Encyclopedia of Database Systems

2018 Edition
| Editors: Ling Liu, M. Tamer Özsu

Score Aggregation

  • Ronald Fagin
Reference work entry
DOI: https://doi.org/10.1007/978-1-4614-8265-9_80678

Assume that there is a fixed collection O of objects and that there are m attributes of the objects. Assume that for attribute i (with 1 ≤ i ≤ m), there is a function fi that assigns a score fi(x) to each object x in O. Typically we have 0 ≤ fi(x) ≤ 1. Intuitively, fi(x) tells the extent to which object x has attribute i. For example, if attribute i represents “redness” (telling how red an object is), then a redness score fi(x) near 1 means that object x is very red and a redness score fi(x) near 0 means that object x is far from being red.

We assume that there is a scoring function (or aggregation function) F with m arguments, so that F (f1(x), …, fm(x)) gives the overall score of object i (the result of aggregating the scores of object x over all of the attributes). It is natural to assume that F is monotone, in the sense that if yi ≤ zi, for 1 ≤ i ≤ m, then F (y1, …, ym) ≤ F (z1, …, zm). Typical scoring functions are the min, which is used in fuzzy logic [2] to represent the...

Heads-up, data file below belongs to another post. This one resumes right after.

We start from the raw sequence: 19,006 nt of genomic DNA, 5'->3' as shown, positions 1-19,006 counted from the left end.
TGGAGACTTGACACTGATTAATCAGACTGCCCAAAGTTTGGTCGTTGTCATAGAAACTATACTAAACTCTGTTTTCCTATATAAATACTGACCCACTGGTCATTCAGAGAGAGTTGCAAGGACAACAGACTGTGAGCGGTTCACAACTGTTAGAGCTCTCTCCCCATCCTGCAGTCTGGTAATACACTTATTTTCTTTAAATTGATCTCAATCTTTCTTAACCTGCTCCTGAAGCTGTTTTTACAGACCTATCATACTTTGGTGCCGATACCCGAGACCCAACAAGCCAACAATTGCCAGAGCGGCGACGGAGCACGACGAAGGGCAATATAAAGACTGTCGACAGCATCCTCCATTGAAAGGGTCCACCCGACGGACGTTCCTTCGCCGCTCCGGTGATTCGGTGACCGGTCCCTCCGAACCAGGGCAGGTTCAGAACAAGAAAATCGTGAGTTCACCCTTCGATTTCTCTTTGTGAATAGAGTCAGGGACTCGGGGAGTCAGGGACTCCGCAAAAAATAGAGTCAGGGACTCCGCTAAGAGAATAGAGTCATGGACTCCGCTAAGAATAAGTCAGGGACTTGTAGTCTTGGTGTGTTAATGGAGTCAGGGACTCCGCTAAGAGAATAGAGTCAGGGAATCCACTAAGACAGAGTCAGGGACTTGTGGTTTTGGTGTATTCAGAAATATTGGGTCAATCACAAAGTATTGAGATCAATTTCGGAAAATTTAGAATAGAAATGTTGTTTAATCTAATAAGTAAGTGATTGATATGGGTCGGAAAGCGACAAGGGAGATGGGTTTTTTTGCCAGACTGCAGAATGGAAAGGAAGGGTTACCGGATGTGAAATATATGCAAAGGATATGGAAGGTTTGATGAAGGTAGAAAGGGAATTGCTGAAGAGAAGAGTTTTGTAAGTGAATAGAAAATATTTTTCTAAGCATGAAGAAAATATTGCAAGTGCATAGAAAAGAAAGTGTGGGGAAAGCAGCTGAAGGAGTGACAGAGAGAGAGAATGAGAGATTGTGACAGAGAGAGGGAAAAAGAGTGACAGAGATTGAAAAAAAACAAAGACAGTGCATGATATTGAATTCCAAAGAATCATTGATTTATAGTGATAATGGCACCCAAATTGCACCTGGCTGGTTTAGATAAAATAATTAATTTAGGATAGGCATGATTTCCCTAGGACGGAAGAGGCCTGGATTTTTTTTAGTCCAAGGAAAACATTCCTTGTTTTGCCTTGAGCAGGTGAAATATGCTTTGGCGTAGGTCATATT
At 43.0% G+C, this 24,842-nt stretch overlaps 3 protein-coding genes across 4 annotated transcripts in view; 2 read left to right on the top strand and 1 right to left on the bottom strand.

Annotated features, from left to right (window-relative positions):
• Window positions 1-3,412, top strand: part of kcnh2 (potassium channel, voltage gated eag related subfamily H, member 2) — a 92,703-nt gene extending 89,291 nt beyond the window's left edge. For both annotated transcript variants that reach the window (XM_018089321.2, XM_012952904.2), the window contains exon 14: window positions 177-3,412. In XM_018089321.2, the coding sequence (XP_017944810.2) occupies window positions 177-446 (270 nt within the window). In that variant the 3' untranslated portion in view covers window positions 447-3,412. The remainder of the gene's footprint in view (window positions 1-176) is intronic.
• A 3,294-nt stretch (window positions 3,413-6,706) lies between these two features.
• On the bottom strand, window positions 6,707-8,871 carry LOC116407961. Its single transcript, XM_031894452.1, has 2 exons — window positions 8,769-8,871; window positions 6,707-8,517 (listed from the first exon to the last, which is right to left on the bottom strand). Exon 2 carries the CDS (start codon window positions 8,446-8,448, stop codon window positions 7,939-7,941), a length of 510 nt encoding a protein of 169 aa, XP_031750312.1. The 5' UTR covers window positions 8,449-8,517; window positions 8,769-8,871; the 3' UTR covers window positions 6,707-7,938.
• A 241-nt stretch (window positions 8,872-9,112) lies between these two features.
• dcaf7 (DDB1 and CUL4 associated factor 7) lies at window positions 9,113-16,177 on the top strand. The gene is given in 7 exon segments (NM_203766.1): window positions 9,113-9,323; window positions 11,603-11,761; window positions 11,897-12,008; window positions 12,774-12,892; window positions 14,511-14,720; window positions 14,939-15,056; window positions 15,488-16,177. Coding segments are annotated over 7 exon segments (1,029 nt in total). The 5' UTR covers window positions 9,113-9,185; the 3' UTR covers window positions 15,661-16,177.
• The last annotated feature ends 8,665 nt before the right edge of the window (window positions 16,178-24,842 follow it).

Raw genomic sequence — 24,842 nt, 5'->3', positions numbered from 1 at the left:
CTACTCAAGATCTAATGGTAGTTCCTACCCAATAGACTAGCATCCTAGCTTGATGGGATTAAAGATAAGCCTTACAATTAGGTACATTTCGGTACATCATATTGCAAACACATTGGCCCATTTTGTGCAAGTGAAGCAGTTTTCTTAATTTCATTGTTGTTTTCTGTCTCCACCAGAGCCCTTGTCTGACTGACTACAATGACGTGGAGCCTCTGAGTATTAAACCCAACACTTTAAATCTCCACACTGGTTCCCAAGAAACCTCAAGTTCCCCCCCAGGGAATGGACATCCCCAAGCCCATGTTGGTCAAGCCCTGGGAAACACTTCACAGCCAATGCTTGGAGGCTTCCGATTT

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Recommended Reading

  1. 1.
    Fagin R, Lotem A, Naor M. Optimal aggregation algorithms for middleware. J Comput Syst Sci. 2003;66(4):614–56.MathSciNetzbMATHCrossRefGoogle Scholar
  2. 2.
    Zadeh LA. Fuzzy sets. Inf Control. 1969;8:338–53.zbMATHCrossRefGoogle Scholar
  3. 3.
    Zimmermann HJ. Fuzzy set theory. 3rd ed. Boston: Kluwer Academic Publishers; 1996.zbMATHGoogle Scholar

Copyright information

© Springer Science+Business Media, LLC, part of Springer Nature 2018

Authors and Affiliations

  1. 1.IBM Almaden Research CenterSan JoseUSA

Section editors and affiliations

  • Ihab F. Ilyas
    • 1
  1. 1.Cheriton School of Computer ScienceUniversity of WaterlooWaterlooCanada